No, I thought not.
I also wasn’t talking about the threads needing lubricated but the faces where alloy wheel mates to steel hub often a reaction takes place which welds the two together.

Aluminium alloy in contact with steel will corrode due to electrolytic corrosion, helped by a film of salty water. Definitely not clever design.

It may be possible to buy thin plastic separators to keep the metals apart, thus preventing corrosion and the metals sticking together. If I had the problem I would try a thin layer of silicone grease on the surface of the wheel hub.

Sorry about raising another problem in my reply to your post, loskie.

Dee says:
5 April 2012

I have run-flat tyres on my BMW X1 and believe that those who say they give a terrible ride are wide of the mark. Provided they are at the correct pressure – and all tyres should be after all(!) – then the ride does not seem to be affected but the peace of mind is excellent!

tony says:
5 April 2012

My wife’s Polo came with a full size spare. When she had a flat tyre recently I found that after undoing all the wheel nuts I still could not remove the wheel. This was the first time in my life I had tried to change an alloy wheel. Eventually I just pumped up the flat tyre and drove it to the local tyre shop. The fitter there told me that is is common for alloy wheels to fuse to the car and they have to remove them by whacking them with a rubber mallet (I had actually tried that at home but there is a limit to how much force you can apply when the car is only supported by the manufacturer’s jack).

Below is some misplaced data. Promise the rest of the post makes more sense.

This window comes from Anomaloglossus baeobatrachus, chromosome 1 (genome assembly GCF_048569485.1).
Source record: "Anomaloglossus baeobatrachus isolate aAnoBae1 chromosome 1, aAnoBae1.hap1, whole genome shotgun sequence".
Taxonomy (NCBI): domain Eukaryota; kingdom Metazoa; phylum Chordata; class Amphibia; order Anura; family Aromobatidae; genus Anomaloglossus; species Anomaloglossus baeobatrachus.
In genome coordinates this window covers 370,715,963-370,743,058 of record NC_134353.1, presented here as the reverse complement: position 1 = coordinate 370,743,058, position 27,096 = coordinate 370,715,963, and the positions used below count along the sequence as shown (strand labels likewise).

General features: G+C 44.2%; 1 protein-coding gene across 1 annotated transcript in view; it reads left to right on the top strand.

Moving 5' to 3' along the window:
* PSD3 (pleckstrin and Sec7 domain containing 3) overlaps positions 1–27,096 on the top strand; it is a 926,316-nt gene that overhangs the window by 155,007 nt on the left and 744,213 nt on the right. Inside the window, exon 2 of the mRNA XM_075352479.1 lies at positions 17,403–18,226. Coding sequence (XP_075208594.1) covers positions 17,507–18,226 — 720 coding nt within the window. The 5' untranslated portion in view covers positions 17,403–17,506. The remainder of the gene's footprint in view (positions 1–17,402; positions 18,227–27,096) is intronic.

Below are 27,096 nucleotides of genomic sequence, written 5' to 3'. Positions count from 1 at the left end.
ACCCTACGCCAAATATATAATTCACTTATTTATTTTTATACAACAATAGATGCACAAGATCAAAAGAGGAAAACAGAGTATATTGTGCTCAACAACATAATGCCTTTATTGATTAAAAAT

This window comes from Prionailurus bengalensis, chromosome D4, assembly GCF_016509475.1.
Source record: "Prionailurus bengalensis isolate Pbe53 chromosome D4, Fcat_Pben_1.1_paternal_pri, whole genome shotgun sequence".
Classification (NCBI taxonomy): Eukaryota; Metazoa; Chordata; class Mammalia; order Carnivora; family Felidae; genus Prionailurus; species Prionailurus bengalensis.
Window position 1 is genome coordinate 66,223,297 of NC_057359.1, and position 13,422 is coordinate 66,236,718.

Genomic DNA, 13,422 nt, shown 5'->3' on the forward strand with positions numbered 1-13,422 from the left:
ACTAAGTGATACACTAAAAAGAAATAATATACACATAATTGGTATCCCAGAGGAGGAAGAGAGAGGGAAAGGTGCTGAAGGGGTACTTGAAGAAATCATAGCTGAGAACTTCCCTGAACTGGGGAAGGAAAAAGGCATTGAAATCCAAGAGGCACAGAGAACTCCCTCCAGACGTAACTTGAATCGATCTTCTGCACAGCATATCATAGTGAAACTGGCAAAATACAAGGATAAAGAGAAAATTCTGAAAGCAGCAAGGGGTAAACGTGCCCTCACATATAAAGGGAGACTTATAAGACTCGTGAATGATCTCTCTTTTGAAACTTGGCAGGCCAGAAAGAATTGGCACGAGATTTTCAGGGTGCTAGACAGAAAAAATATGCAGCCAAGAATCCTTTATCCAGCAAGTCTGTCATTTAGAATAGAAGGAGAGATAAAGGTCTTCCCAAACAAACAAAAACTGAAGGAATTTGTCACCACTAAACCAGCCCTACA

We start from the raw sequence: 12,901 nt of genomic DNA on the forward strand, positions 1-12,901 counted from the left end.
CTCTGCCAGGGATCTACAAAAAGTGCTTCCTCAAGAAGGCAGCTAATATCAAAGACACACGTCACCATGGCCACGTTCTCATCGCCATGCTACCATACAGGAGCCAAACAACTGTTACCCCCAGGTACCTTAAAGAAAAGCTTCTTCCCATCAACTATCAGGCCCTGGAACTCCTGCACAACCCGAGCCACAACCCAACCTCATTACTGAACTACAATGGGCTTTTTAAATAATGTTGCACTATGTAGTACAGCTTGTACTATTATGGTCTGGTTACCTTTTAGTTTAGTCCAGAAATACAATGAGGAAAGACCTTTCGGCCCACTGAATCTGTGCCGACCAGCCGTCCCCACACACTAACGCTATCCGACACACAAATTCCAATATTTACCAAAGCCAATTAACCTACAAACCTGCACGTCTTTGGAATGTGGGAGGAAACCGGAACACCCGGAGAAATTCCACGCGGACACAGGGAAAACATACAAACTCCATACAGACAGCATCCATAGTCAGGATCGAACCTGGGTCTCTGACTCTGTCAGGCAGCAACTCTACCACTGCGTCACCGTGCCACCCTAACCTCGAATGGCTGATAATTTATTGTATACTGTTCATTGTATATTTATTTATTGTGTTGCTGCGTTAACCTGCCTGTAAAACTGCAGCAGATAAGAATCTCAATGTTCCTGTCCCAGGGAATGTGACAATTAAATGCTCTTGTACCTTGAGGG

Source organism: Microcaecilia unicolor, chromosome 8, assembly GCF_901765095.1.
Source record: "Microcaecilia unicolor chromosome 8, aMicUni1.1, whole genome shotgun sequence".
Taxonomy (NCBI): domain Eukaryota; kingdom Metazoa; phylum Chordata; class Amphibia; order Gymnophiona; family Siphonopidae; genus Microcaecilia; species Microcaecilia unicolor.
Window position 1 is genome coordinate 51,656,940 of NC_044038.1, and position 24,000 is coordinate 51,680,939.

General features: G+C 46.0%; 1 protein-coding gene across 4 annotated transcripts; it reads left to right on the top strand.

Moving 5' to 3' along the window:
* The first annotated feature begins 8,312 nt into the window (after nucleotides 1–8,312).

Previously a big fan of full size spare wheels this experience has led me to conclude that any spare is a waste of space if your car has alloy wheels.

Dave says:
5 April 2012

I agree, full size spares should be mandatory. I’ve been asking dealers to provide a full size spare (even as an optional extra) for years with decreasing success every time.

Four reasons –

1. When I change a tyre if there is only room for a space saver (otherwise what is the point other than the manufacturer saving a few quid) then where does the full size wheel and flat tyre go when my boot is already full of holiday or other luggage ?